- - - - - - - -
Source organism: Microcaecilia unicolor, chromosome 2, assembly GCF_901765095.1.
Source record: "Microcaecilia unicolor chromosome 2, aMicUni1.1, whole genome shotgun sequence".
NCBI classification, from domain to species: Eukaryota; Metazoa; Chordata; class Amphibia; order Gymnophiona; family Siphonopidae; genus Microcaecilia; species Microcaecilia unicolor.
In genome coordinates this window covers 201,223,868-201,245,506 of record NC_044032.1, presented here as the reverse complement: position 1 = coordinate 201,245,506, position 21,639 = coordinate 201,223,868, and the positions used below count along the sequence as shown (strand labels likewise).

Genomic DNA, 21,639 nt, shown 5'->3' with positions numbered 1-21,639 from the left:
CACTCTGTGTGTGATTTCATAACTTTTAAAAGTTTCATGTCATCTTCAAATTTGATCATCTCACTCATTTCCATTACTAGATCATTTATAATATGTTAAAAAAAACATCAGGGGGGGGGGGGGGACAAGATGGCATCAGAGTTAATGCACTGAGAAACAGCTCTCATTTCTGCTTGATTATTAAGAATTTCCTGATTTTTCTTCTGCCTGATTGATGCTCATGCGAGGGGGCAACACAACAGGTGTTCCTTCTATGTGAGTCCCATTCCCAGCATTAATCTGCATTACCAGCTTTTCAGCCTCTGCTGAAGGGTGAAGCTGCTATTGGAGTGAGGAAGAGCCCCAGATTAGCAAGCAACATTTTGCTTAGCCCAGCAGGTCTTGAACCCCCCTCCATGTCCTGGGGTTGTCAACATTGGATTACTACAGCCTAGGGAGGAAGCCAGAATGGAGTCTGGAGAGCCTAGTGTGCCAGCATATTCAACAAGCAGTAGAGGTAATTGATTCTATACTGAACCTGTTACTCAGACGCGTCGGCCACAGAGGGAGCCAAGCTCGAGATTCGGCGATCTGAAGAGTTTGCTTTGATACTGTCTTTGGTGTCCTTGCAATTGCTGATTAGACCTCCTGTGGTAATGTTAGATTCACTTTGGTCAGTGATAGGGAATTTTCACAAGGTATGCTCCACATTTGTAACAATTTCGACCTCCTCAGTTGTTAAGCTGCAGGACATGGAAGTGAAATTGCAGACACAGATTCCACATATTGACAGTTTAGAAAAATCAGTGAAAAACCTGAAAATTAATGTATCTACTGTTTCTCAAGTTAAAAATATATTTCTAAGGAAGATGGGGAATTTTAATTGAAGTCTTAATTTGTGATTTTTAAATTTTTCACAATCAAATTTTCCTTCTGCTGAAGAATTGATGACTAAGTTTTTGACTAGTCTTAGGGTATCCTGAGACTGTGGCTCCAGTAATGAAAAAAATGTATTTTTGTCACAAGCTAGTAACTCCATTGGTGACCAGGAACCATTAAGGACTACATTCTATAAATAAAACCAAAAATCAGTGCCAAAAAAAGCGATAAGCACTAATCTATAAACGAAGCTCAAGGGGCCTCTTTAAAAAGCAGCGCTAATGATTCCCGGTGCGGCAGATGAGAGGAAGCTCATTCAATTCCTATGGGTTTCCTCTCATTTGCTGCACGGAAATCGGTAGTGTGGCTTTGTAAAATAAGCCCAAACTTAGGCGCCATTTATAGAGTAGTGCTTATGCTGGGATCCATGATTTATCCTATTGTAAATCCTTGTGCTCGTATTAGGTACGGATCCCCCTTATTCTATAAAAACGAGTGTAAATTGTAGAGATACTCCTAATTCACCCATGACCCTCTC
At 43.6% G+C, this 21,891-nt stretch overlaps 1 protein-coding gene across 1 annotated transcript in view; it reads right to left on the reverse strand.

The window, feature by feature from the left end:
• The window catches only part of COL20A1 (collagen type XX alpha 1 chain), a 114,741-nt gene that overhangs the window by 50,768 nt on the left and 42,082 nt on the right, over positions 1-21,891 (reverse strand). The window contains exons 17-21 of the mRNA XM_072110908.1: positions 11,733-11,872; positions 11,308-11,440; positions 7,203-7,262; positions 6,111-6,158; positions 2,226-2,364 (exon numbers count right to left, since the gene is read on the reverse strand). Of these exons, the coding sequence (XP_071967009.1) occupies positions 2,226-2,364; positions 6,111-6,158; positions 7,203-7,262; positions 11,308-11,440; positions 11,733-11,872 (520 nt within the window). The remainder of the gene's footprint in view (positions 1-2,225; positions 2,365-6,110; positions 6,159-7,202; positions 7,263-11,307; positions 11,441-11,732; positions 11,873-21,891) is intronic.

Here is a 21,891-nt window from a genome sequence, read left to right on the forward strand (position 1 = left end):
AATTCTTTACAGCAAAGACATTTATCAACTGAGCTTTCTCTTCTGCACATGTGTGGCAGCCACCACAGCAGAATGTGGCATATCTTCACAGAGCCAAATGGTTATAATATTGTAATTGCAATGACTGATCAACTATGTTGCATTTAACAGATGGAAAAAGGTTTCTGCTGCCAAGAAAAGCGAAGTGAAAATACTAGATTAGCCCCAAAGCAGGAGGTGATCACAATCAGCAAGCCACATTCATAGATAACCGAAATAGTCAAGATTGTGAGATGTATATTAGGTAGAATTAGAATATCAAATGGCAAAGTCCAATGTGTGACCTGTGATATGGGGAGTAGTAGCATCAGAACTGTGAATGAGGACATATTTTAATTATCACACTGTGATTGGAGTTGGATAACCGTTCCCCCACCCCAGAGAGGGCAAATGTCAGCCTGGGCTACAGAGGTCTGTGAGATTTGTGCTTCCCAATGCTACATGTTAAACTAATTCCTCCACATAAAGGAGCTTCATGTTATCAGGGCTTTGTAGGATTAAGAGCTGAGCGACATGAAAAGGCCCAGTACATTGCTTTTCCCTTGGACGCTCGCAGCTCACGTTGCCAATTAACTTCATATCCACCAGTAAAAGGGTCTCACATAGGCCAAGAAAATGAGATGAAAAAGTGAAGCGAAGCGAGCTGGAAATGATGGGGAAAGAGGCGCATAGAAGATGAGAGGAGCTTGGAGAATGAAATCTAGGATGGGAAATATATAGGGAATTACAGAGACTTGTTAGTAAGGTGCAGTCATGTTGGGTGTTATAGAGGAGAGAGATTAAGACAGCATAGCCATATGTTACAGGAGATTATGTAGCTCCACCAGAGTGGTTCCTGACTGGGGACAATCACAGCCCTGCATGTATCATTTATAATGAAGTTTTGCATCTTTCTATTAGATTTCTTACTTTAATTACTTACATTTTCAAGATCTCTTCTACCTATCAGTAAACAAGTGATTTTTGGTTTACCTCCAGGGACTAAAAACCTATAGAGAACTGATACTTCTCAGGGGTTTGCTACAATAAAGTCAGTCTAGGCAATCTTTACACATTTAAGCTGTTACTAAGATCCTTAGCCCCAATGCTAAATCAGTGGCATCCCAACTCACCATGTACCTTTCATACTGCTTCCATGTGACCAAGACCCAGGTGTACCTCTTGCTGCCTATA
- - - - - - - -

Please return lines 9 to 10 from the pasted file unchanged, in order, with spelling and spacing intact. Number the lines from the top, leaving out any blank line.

• The window catches only part of COL20A1 (collagen type XX alpha 1 chain), a 114,741-nt gene that overhangs the window by 50,768 nt on the left and 42,082 nt on the right, over positions 1-21,891 (reverse strand). The window contains exons 17-21 of the mRNA XM_072110908.1: positions 11,733-11,872; positions 11,308-11,440; positions 7,203-7,262; positions 6,111-6,158; positions 2,226-2,364 (exon numbers count right to left, since the gene is read on the reverse strand). Of these exons, the coding sequence (XP_071967009.1) occupies positions 2,226-2,364; positions 6,111-6,158; positions 7,203-7,262; positions 11,308-11,440; positions 11,733-11,872 (520 nt within the window). The remainder of the gene's footprint in view (positions 1-2,225; positions 2,365-6,110; positions 6,159-7,202; positions 7,263-11,307; positions 11,441-11,732; positions 11,873-21,891) is intronic.

Here is a 21,891-nt window from a genome sequence, read left to right on the forward strand (position 1 = left end):